Columns, Commentary, Patient Care

Does Point-of-Care Ultrasound Have an Effect on Chest Compression Interruptions?

Issue 3 and Volume 43.


The Research

Clattenburg EJ, Wroe P, Brown S, et al. Point-of-care ultrasound use in patients with cardiac arrest is associated with prolonged cardiopulmonary resuscitation pauses: A prospective cohort study. Resuscitation. 2018;122:65–68.

The Science

This study reports the length of chest compression interruptions that occurred when point-of-care-ultrasound (POCUS) was performed to detect cardiac motion during cardiac arrest resuscitation.

Over a period of six months, 24 of the 84 arrests resuscitated in the ED were video recorded. The length of compression interruptions was compared when POCUS was or wasn’t performed. The average interruption was 17 seconds when POCUS was performed, vs. 11 seconds when it wasn’t. POCUS performed by a fellow trained in ultrasound resulted in compression interruptions that were, on average, 4.1 seconds shorter than those performed by non-trained fellows. Interruptions were 6.1 seconds longer when POCUS was performed by the physician leading the resuscitation.

Medic Wesley Comments

Ultrasound during cardiac arrest sounds like a great idea in a controlled hospital setting with personnel specifically trained to provide the procedure.POCUS has also become a valuable tool in the trauma setting. Certainly, it can help to locate critical injuries requiring immediate attention.

However, the idea that it could or might be added to the prehospital protocol for patients in pulseless electrical activity (PEA) just isn’t plausible with current staffing, training and equipment budgets. Would the results actually be timely enough to limit compression pauses to acceptable gaps? I don’t think so.

Although it would likely be more valuable in trauma patients, it’s sometimes best to do what we can in the field to stabilize and transport in a timely fashion.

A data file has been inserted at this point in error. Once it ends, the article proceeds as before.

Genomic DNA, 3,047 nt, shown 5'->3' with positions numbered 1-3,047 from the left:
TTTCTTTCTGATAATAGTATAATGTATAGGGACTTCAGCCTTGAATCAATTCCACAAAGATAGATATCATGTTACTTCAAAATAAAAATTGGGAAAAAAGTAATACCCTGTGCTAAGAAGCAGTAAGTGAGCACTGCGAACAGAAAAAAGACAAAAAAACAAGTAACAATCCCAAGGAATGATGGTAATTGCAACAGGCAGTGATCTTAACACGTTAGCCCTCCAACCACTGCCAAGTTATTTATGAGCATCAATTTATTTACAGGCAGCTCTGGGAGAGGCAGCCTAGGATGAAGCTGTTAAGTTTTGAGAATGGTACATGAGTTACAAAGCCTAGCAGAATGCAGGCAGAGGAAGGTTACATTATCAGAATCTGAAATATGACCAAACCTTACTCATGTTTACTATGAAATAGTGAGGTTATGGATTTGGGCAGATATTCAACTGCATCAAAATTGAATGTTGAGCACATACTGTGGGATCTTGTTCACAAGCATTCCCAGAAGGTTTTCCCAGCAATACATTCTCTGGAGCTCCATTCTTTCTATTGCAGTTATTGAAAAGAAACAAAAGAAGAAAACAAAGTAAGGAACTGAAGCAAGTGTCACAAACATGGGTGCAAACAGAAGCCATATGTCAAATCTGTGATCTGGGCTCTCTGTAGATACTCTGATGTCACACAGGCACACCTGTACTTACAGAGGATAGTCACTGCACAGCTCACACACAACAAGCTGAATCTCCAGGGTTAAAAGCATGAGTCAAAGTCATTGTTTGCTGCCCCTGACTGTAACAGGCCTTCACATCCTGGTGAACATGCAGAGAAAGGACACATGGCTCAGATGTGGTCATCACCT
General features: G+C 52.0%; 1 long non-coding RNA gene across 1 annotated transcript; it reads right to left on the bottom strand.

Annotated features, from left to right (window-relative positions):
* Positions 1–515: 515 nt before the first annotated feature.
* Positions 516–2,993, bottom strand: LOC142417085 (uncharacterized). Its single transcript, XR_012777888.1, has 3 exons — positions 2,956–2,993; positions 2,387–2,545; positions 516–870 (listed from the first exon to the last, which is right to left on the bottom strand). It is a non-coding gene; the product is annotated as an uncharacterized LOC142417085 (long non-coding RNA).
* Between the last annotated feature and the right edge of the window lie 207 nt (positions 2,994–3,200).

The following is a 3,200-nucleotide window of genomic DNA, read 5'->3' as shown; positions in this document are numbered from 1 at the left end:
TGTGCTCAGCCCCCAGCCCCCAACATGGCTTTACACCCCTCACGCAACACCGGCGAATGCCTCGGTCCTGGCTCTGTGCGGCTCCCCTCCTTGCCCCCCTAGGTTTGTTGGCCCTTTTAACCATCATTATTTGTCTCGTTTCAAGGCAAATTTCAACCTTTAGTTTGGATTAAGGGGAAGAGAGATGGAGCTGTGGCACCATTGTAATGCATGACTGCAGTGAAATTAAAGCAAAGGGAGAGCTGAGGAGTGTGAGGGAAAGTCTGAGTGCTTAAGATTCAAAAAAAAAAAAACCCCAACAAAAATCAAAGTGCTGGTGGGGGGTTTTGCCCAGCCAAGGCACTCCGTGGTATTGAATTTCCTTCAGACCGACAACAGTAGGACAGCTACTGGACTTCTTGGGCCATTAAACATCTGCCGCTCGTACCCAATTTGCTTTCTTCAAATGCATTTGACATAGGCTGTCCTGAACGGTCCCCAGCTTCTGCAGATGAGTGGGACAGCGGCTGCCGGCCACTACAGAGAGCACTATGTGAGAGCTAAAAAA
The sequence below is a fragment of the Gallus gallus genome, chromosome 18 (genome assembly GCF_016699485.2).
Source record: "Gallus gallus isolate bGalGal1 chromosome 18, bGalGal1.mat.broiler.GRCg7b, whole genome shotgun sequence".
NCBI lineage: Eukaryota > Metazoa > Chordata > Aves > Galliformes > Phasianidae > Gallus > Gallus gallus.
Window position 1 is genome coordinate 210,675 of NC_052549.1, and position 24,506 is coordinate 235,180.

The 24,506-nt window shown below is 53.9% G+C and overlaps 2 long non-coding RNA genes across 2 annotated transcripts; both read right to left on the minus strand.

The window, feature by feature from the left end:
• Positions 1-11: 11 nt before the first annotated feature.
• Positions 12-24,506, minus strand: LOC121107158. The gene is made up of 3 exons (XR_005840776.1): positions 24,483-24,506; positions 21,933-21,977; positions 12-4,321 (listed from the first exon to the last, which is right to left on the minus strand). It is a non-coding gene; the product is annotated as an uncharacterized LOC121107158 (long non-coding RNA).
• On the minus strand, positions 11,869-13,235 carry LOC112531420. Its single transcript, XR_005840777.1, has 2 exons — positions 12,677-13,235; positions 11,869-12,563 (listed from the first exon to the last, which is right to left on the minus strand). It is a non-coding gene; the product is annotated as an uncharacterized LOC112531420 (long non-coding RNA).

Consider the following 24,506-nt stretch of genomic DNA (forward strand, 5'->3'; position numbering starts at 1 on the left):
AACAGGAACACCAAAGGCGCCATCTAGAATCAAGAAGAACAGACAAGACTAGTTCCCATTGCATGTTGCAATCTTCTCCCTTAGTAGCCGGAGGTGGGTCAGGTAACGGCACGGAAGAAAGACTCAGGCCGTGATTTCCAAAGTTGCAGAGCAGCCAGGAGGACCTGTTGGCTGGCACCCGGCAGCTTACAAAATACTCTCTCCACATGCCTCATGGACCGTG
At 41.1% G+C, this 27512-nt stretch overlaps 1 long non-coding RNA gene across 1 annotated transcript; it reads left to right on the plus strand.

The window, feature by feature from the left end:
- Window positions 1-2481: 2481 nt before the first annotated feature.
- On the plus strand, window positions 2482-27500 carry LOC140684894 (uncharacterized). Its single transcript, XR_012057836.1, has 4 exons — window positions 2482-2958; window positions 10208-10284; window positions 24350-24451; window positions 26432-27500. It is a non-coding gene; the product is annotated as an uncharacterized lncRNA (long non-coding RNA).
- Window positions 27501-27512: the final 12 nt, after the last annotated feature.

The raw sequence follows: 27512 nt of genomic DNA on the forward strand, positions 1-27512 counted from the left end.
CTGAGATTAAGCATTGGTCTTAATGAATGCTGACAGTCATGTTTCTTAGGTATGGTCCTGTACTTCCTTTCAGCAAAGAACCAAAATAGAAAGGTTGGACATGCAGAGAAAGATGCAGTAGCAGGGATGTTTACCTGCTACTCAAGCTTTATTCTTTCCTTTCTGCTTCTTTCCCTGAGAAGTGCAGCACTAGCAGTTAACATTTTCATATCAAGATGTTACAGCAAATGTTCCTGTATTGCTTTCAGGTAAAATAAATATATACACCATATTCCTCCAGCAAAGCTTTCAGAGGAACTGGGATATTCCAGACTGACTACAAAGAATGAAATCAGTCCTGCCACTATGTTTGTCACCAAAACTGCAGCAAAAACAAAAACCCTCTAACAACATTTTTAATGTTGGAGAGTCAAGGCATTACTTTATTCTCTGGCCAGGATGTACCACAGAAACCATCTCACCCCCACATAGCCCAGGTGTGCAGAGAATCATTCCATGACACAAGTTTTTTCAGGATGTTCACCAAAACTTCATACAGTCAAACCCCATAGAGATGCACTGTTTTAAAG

Further, as with any skill, this would require frequent in-hospital training and clinical time that just isn’t available to prehospital providers.

Let’s add the cost of equipment to the whole equation. It’s simply not in the budget for the majority of services.

Make no mistake; I’m all about new skills and education. The lessons learned from this study are valuable to the providers in the street when dealing with PEA cardiac arrest.

However, I don’t see the training opportunities, reimbursement, or staffing changes allowing for prehospital POCUS in the near future.

Doc Wesley Comments

Interruptions in chest compression greater than 10 seconds are associated with lower rates of successful resuscitation. That’s why the American Heart Association strongly recommends limiting compression interruptions to less than that.1

Ultrasound, especially for trauma, is one of the most impactful procedures an emergency medicine physician can perform. It can rapidly detect the presence of injury to the thorax or abdomen—but it’s usually performed on a patient with a pulse.

As it relates to this study, PEA is the result of a large variety of causes which, in most cases, creates severe shock, which is noted by the presence of heart contractions in the absence of a pulse.

Ultrasound in PEA cardiac arrest is used to detect clinically significant contraction of the heart thus guiding treatment.

This study documents that it takes a significant length of time to use ultrasound while performing CPR. Additionally, the level of training in the procedure correlates with the length of chest compression interruptions. It raises questions about the viability of extending this technology to the prehospital arena.

Perhaps it’s possible to train EMS providers to use ultrasound for trauma, but can we train them to the level of emergency medicine fellows? I have serious reservations.

Perhaps it would be more appropriate to place the PEA arrest victim on mechanical CPR, secure the airway, administer epinephrine every 5 minutes and transport them to the ED where a larger team can continue resuscitation and use ultrasound in the most efficient manner.

However, if a service decides to implement POCUS, they should appreciate the fact that these authors noted that compression interruptions were longer when the physician leading the resuscitation also performed the ultrasound procedure.

Therefore, it may be more effective to train a small group of providers to their best ability and then deploy them to the cardiac arrest scene, so that performance of POCUS is done as efficiently as possible.


1. Kleinman ME, Goldberger ZD, Swor RA, et al. Part 5: Adult basic life support and cardiopulmonary resuscitation quality: 2015 American Heart Association guidelines update for cardiopulmonary resuscitation and emergency cardiovascular care. Circulation. 2015;132(18 Suppl 2):S414–S435.